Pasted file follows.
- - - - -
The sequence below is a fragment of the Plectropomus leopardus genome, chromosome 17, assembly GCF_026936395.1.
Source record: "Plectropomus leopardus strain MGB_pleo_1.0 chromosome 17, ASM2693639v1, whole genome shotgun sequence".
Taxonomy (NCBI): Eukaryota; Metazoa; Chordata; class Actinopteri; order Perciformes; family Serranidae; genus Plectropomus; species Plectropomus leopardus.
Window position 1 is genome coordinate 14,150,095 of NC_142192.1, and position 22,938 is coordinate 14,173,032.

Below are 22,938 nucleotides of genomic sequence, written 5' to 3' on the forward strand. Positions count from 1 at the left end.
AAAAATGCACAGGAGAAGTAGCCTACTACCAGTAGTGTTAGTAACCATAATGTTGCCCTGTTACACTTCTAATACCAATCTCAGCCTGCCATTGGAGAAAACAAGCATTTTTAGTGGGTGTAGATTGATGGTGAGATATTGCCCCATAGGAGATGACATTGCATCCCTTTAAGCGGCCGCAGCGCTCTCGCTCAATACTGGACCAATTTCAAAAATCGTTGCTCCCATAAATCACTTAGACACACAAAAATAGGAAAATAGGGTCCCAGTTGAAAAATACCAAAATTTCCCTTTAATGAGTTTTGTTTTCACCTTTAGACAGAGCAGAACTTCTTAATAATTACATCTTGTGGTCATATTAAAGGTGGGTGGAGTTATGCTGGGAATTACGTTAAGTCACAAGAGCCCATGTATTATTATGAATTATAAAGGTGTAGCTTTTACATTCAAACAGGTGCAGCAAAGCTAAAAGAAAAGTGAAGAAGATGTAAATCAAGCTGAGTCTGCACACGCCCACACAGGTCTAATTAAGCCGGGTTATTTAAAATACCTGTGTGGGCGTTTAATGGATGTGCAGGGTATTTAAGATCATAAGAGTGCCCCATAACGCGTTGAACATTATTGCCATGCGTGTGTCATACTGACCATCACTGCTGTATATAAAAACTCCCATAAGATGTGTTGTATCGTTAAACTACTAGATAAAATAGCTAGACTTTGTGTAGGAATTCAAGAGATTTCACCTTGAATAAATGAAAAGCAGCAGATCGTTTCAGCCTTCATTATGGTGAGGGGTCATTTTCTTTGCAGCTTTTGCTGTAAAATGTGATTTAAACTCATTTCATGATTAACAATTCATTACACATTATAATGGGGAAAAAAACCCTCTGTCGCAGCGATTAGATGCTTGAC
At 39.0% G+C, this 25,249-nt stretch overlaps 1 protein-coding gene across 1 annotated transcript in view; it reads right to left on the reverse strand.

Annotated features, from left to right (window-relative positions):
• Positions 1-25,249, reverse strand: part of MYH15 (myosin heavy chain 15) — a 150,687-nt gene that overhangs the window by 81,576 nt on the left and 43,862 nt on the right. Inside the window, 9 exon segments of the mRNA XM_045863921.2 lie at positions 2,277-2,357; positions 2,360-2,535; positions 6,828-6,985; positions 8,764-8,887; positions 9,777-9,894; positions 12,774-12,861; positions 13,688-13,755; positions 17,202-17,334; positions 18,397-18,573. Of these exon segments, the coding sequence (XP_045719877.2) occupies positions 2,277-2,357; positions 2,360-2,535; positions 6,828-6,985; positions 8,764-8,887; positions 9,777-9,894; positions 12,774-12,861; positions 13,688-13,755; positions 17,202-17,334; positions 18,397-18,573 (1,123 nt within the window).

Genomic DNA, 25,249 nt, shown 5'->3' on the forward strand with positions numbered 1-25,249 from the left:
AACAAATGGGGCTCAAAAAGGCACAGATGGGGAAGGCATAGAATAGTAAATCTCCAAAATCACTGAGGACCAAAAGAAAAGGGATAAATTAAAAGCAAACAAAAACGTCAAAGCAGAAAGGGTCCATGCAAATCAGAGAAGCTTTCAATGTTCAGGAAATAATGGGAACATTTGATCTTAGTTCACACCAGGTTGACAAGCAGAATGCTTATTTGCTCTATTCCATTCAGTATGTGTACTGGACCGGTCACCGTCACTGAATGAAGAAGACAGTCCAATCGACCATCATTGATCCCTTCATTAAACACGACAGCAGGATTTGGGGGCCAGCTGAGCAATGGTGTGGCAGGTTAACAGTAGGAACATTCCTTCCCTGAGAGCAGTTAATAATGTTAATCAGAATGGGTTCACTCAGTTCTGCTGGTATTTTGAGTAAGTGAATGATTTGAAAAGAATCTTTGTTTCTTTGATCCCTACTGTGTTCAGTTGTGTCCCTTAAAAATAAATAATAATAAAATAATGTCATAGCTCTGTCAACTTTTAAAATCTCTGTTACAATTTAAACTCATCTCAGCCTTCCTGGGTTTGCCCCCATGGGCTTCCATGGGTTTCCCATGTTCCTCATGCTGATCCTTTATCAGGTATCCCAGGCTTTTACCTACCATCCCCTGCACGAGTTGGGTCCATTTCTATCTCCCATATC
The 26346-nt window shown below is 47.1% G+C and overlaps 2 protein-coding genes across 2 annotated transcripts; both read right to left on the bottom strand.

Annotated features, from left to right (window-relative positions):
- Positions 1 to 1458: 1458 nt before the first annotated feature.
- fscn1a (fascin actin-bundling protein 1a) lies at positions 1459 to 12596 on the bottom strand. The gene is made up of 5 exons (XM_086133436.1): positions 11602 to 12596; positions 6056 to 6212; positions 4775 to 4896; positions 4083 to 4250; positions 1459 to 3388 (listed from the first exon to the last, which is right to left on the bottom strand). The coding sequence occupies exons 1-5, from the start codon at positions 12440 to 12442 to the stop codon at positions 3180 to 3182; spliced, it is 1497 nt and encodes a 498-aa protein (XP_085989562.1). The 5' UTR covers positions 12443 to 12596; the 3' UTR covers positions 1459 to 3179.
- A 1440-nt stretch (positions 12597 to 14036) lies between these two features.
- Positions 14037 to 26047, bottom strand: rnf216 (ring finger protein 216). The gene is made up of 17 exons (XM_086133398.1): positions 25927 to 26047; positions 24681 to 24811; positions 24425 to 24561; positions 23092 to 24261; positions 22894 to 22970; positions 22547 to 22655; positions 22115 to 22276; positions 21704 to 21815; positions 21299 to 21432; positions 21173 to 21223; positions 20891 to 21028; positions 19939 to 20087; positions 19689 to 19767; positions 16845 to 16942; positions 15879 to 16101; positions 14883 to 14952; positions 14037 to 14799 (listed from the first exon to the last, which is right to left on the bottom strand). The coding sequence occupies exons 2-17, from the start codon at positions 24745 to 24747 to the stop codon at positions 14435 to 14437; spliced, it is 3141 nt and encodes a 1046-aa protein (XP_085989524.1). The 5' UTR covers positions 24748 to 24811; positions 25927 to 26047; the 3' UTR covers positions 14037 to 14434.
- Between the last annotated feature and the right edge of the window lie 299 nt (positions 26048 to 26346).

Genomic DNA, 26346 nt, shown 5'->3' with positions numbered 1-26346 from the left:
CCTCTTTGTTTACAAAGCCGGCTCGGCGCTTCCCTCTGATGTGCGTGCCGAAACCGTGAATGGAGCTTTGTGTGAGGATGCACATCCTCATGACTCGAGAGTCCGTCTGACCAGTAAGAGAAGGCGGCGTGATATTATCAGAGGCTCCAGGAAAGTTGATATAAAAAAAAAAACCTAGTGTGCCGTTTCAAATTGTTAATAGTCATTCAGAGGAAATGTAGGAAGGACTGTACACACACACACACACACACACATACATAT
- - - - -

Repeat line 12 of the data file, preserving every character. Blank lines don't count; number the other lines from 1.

The 26346-nt window shown below is 47.1% G+C and overlaps 2 protein-coding genes across 2 annotated transcripts; both read right to left on the bottom strand.